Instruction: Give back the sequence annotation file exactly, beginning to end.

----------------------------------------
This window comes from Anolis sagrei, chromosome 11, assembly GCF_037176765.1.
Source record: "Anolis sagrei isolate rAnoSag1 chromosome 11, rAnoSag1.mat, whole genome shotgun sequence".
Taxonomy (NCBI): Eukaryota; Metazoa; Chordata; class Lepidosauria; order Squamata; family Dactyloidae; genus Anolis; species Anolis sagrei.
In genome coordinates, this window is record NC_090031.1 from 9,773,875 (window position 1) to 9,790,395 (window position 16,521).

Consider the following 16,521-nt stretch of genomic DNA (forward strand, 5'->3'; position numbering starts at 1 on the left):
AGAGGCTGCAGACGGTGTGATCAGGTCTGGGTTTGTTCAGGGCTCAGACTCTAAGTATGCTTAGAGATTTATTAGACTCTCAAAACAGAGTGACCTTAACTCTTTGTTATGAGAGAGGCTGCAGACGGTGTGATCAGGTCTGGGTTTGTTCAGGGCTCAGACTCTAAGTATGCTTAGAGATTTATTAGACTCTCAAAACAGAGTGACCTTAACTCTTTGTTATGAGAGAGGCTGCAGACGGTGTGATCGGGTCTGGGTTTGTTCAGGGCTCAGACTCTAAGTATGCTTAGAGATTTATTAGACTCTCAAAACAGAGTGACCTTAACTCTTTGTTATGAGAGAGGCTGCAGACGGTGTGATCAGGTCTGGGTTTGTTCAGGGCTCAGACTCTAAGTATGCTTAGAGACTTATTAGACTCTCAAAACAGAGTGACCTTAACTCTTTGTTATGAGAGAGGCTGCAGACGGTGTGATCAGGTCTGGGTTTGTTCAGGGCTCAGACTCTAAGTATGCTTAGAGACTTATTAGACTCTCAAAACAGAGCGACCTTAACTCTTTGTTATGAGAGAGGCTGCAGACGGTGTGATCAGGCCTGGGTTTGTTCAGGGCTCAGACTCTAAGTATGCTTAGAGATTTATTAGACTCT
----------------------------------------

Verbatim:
This window comes from Anolis sagrei, chromosome 11, assembly GCF_037176765.1.
Source record: "Anolis sagrei isolate rAnoSag1 chromosome 11, rAnoSag1.mat, whole genome shotgun sequence".
Taxonomy (NCBI): Eukaryota; Metazoa; Chordata; class Lepidosauria; order Squamata; family Dactyloidae; genus Anolis; species Anolis sagrei.
In genome coordinates, this window is record NC_090031.1 from 9,773,875 (window position 1) to 9,790,395 (window position 16,521).

Consider the following 16,521-nt stretch of genomic DNA (forward strand, 5'->3'; position numbering starts at 1 on the left):
AGAGGCTGCAGACGGTGTGATCAGGTCTGGGTTTGTTCAGGGCTCAGACTCTAAGTATGCTTAGAGATTTATTAGACTCTCAAAACAGAGTGACCTTAACTCTTTGTTATGAGAGAGGCTGCAGACGGTGTGATCAGGTCTGGGTTTGTTCAGGGCTCAGACTCTAAGTATGCTTAGAGATTTATTAGACTCTCAAAACAGAGTGACCTTAACTCTTTGTTATGAGAGAGGCTGCAGACGGTGTGATCGGGTCTGGGTTTGTTCAGGGCTCAGACTCTAAGTATGCTTAGAGATTTATTAGACTCTCAAAACAGAGTGACCTTAACTCTTTGTTATGAGAGAGGCTGCAGACGGTGTGATCAGGTCTGGGTTTGTTCAGGGCTCAGACTCTAAGTATGCTTAGAGACTTATTAGACTCTCAAAACAGAGTGACCTTAACTCTTTGTTATGAGAGAGGCTGCAGACGGTGTGATCAGGTCTGGGTTTGTTCAGGGCTCAGACTCTAAGTATGCTTAGAGACTTATTAGACTCTCAAAACAGAGCGACCTTAACTCTTTGTTATGAGAGAGGCTGCAGACGGTGTGATCAGGCCTGGGTTTGTTCAGGGCTCAGACTCTAAGTATGCTTAGAGATTTATTAGACTCT